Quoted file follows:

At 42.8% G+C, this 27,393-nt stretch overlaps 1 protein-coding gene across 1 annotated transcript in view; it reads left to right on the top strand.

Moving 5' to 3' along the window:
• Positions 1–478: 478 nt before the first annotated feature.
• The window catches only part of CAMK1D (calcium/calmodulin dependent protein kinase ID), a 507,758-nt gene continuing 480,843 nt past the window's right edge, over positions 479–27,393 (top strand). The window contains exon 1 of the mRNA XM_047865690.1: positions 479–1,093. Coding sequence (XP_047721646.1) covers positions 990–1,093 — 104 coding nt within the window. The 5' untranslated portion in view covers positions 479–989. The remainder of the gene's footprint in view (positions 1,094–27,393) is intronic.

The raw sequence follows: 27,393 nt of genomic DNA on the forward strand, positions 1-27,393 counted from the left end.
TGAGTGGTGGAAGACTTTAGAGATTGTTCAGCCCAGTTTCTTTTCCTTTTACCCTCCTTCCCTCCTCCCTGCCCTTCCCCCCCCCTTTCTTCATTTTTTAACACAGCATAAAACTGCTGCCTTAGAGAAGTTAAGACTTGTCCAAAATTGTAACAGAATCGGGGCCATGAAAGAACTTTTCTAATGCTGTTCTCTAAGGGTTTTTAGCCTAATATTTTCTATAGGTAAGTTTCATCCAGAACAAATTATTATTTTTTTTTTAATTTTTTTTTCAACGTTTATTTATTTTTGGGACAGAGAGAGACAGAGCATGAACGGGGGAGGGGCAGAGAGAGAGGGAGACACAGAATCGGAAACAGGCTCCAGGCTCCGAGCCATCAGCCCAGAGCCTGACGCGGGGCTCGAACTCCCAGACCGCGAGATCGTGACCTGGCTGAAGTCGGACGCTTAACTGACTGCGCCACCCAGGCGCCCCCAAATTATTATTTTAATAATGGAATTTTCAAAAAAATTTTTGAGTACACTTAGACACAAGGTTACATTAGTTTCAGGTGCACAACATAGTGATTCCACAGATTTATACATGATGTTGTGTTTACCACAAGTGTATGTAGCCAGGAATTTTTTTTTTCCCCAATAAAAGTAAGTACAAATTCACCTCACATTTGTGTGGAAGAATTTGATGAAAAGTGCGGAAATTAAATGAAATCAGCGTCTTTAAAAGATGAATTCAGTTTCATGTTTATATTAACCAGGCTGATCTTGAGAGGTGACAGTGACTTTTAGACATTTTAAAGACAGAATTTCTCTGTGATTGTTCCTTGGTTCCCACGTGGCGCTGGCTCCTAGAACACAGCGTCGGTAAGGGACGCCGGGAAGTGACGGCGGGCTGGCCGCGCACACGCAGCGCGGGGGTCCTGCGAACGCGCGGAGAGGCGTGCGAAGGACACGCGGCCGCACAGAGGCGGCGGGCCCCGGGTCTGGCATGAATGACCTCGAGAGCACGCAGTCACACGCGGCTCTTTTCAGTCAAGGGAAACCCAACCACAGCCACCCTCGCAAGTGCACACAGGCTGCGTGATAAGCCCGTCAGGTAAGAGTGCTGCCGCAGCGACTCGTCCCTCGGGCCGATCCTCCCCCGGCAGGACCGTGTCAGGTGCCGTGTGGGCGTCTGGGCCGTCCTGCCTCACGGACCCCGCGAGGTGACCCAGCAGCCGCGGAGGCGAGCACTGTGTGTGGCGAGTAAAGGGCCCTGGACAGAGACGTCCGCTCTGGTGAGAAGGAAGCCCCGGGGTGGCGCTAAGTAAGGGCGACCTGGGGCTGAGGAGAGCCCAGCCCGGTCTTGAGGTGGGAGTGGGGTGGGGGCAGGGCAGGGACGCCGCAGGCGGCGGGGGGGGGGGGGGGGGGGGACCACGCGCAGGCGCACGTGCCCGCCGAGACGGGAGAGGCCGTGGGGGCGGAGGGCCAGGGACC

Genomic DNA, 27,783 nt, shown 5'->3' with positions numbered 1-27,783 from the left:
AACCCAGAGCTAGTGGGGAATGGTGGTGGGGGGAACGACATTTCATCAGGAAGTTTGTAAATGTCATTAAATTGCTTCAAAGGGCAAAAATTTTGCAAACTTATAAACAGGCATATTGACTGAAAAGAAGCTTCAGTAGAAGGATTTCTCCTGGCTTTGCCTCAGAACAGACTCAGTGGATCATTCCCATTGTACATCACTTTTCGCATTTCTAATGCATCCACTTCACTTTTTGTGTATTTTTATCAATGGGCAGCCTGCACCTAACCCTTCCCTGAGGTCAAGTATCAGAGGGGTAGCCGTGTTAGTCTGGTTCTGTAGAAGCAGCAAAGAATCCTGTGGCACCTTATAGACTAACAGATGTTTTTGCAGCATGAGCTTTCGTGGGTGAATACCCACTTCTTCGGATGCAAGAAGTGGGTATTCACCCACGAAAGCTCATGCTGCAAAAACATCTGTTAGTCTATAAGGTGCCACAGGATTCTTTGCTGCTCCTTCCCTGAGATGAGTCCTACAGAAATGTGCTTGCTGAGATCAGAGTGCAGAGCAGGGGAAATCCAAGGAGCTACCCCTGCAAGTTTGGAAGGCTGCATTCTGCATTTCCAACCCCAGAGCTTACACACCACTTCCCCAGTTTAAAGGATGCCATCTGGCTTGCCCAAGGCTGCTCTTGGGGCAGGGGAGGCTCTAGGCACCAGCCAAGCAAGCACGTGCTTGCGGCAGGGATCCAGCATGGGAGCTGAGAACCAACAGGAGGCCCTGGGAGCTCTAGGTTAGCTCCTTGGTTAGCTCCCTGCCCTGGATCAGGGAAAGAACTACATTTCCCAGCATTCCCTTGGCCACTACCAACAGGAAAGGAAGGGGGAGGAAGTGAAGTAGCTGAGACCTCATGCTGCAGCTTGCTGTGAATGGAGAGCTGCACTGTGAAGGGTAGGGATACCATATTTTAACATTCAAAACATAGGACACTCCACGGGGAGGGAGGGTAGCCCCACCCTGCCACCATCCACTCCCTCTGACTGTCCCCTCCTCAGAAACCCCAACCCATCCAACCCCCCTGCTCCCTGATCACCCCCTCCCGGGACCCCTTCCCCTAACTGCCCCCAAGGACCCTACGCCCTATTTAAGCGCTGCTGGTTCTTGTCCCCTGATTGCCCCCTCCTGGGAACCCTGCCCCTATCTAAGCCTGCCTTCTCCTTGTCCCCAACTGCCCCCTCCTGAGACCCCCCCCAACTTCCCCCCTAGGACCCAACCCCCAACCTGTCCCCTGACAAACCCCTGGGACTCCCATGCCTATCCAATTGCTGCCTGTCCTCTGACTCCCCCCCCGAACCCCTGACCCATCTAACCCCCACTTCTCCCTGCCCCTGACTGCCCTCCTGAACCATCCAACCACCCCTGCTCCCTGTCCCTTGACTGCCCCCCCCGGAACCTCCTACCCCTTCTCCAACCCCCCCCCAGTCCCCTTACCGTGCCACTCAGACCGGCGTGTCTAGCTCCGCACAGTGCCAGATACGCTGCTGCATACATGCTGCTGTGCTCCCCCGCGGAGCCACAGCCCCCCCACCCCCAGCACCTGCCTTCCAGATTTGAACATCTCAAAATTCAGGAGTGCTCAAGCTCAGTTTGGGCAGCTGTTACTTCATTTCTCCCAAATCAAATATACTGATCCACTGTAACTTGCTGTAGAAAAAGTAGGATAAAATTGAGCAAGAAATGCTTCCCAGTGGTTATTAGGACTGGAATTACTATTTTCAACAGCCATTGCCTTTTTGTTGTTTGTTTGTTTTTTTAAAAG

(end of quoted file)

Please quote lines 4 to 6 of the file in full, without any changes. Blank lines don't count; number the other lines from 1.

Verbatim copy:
• The window catches only part of CAMK1D (calcium/calmodulin dependent protein kinase ID), a 507,758-nt gene continuing 480,843 nt past the window's right edge, over positions 479–27,393 (top strand). The window contains exon 1 of the mRNA XM_047865690.1: positions 479–1,093. Coding sequence (XP_047721646.1) covers positions 990–1,093 — 104 coding nt within the window. The 5' untranslated portion in view covers positions 479–989. The remainder of the gene's footprint in view (positions 1,094–27,393) is intronic.

The raw sequence follows: 27,393 nt of genomic DNA on the forward strand, positions 1-27,393 counted from the left end.
TGAGTGGTGGAAGACTTTAGAGATTGTTCAGCCCAGTTTCTTTTCCTTTTACCCTCCTTCCCTCCTCCCTGCCCTTCCCCCCCCCTTTCTTCATTTTTTAACACAGCATAAAACTGCTGCCTTAGAGAAGTTAAGACTTGTCCAAAATTGTAACAGAATCGGGGCCATGAAAGAACTTTTCTAATGCTGTTCTCTAAGGGTTTTTAGCCTAATATTTTCTATAGGTAAGTTTCATCCAGAACAAATTATTATTTTTTTTTTAATTTTTTTTTCAACGTTTATTTATTTTTGGGACAGAGAGAGACAGAGCATGAACGGGGGAGGGGCAGAGAGAGAGGGAGACACAGAATCGGAAACAGGCTCCAGGCTCCGAGCCATCAGCCCAGAGCCTGACGCGGGGCTCGAACTCCCAGACCGCGAGATCGTGACCTGGCTGAAGTCGGACGCTTAACTGACTGCGCCACCCAGGCGCCCCCAAATTATTATTTTAATAATGGAATTTTCAAAAAAATTTTTGAGTACACTTAGACACAAGGTTACATTAGTTTCAGGTGCACAACATAGTGATTCCACAGATTTATACATGATGTTGTGTTTACCACAAGTGTATGTAGCCAGGAATTTTTTTTTTCCCCAATAAAAGTAAGTACAAATTCACCTCACATTTGTGTGGAAGAATTTGATGAAAAGTGCGGAAATTAAATGAAATCAGCGTCTTTAAAAGATGAATTCAGTTTCATGTTTATATTAACCAGGCTGATCTTGAGAGGTGACAGTGACTTTTAGACATTTTAAAGACAGAATTTCTCTGTGATTGTTCCTTGGTTCCCACGTGGCGCTGGCTCCTAGAACACAGCGTCGGTAAGGGACGCCGGGAAGTGACGGCGGGCTGGCCGCGCACACGCAGCGCGGGGGTCCTGCGAACGCGCGGAGAGGCGTGCGAAGGACACGCGGCCGCACAGAGGCGGCGGGCCCCGGGTCTGGCATGAATGACCTCGAGAGCACGCAGTCACACGCGGCTCTTTTCAGTCAAGGGAAACCCAACCACAGCCACCCTCGCAAGTGCACACAGGCTGCGTGATAAGCCCGTCAGGTAAGAGTGCTGCCGCAGCGACTCGTCCCTCGGGCCGATCCTCCCCCGGCAGGACCGTGTCAGGTGCCGTGTGGGCGTCTGGGCCGTCCTGCCTCACGGACCCCGCGAGGTGACCCAGCAGCCGCGGAGGCGAGCACTGTGTGTGGCGAGTAAAGGGCCCTGGACAGAGACGTCCGCTCTGGTGAGAAGGAAGCCCCGGGGTGGCGCTAAGTAAGGGCGACCTGGGGCTGAGGAGAGCCCAGCCCGGTCTTGAGGTGGGAGTGGGGTGGGGGCAGGGCAGGGACGCCGCAGGCGGCGGGGGGGGGGGGGGGGGGGGACCACGCGCAGGCGCACGTGCCCGCCGAGACGGGAGAGGCCGTGGGGGCGGAGGGCCAGGGACC